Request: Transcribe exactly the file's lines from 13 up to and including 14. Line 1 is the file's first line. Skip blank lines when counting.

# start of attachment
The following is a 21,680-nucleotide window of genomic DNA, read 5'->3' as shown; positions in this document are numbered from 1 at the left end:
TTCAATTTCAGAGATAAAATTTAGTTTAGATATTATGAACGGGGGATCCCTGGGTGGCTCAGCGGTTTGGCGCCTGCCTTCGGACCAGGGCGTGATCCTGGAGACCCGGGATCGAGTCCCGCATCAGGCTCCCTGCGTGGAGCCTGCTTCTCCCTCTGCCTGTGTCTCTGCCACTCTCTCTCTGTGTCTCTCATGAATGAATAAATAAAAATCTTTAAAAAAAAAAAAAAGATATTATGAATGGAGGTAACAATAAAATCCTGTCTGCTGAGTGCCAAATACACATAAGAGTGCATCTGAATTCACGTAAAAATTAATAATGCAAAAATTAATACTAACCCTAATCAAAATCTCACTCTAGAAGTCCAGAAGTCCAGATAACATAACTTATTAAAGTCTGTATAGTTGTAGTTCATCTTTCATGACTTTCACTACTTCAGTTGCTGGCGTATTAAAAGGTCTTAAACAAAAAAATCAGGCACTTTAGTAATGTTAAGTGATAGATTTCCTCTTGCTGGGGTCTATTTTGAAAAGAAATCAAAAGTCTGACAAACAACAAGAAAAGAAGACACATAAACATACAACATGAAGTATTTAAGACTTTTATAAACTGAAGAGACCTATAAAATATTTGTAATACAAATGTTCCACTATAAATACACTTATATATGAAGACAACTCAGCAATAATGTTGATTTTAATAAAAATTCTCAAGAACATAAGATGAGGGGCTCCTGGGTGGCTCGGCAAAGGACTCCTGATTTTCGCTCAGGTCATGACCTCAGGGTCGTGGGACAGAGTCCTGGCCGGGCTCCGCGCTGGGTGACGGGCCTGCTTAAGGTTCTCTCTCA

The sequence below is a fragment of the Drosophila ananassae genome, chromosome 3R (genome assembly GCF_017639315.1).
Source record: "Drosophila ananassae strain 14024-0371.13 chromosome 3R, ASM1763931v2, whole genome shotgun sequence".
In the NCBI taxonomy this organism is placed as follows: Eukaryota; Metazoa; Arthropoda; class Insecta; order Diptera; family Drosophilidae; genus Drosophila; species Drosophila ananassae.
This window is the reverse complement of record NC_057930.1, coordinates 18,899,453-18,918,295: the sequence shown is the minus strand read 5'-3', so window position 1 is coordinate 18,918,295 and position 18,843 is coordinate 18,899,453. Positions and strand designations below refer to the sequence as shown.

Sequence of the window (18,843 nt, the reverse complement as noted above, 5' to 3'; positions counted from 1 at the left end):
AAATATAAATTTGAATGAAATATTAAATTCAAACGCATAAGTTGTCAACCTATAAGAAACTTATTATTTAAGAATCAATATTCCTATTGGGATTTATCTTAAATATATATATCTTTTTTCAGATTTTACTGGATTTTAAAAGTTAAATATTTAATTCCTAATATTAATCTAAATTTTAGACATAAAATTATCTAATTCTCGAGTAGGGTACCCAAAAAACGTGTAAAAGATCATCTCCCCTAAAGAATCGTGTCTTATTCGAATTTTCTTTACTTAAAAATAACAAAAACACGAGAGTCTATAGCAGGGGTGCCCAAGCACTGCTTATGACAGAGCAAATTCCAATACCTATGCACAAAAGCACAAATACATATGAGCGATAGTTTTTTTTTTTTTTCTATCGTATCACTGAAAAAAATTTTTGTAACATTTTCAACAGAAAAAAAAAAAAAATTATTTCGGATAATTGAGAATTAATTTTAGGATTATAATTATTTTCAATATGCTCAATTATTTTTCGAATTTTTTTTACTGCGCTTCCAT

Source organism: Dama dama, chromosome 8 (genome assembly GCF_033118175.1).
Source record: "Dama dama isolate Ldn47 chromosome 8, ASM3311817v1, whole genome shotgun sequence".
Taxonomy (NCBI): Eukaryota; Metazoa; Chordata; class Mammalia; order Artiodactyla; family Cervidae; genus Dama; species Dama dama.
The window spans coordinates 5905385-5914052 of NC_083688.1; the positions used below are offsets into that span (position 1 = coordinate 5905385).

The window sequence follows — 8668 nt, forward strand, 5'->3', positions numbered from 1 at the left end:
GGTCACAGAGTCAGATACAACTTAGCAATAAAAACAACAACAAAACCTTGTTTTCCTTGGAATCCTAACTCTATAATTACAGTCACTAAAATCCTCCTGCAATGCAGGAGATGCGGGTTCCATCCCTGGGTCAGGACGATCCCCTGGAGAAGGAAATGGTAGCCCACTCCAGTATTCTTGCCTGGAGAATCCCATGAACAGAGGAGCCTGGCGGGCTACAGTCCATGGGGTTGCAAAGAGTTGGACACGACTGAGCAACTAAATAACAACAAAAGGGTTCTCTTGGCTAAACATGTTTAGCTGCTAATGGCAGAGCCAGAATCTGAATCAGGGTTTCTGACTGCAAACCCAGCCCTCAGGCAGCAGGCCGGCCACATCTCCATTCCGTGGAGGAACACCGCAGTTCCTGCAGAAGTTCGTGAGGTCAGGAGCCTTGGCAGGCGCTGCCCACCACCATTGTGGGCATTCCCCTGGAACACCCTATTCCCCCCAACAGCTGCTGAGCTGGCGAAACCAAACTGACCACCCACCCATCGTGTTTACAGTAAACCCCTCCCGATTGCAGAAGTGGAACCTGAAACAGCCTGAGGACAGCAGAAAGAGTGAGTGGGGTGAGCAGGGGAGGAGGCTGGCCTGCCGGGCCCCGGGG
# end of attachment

The window sequence follows — 8668 nt, forward strand, 5'->3', positions numbered from 1 at the left end:
GGTCACAGAGTCAGATACAACTTAGCAATAAAAACAACAACAAAACCTTGTTTTCCTTGGAATCCTAACTCTATAATTACAGTCACTAAAATCCTCCTGCAATGCAGGAGATGCGGGTTCCATCCCTGGGTCAGGACGATCCCCTGGAGAAGGAAATGGTAGCCCACTCCAGTATTCTTGCCTGGAGAATCCCATGAACAGAGGAGCCTGGCGGGCTACAGTCCATGGGGTTGCAAAGAGTTGGACACGACTGAGCAACTAAATAACAACAAAAGGGTTCTCTTGGCTAAACATGTTTAGCTGCTAATGGCAGAGCCAGAATCTGAATCAGGGTTTCTGACTGCAAACCCAGCCCTCAGGCAGCAGGCCGGCCACATCTCCATTCCGTGGAGGAACACCGCAGTTCCTGCAGAAGTTCGTGAGGTCAGGAGCCTTGGCAGGCGCTGCCCACCACCATTGTGGGCATTCCCCTGGAACACCCTATTCCCCCCAACAGCTGCTGAGCTGGCGAAACCAAACTGACCACCCACCCATCGTGTTTACAGTAAACCCCTCCCGATTGCAGAAGTGGAACCTGAAACAGCCTGAGGACAGCAGAAAGAGTGAGTGGGGTGAGCAGGGGAGGAGGCTGGCCTGCCGGGCCCCGGGG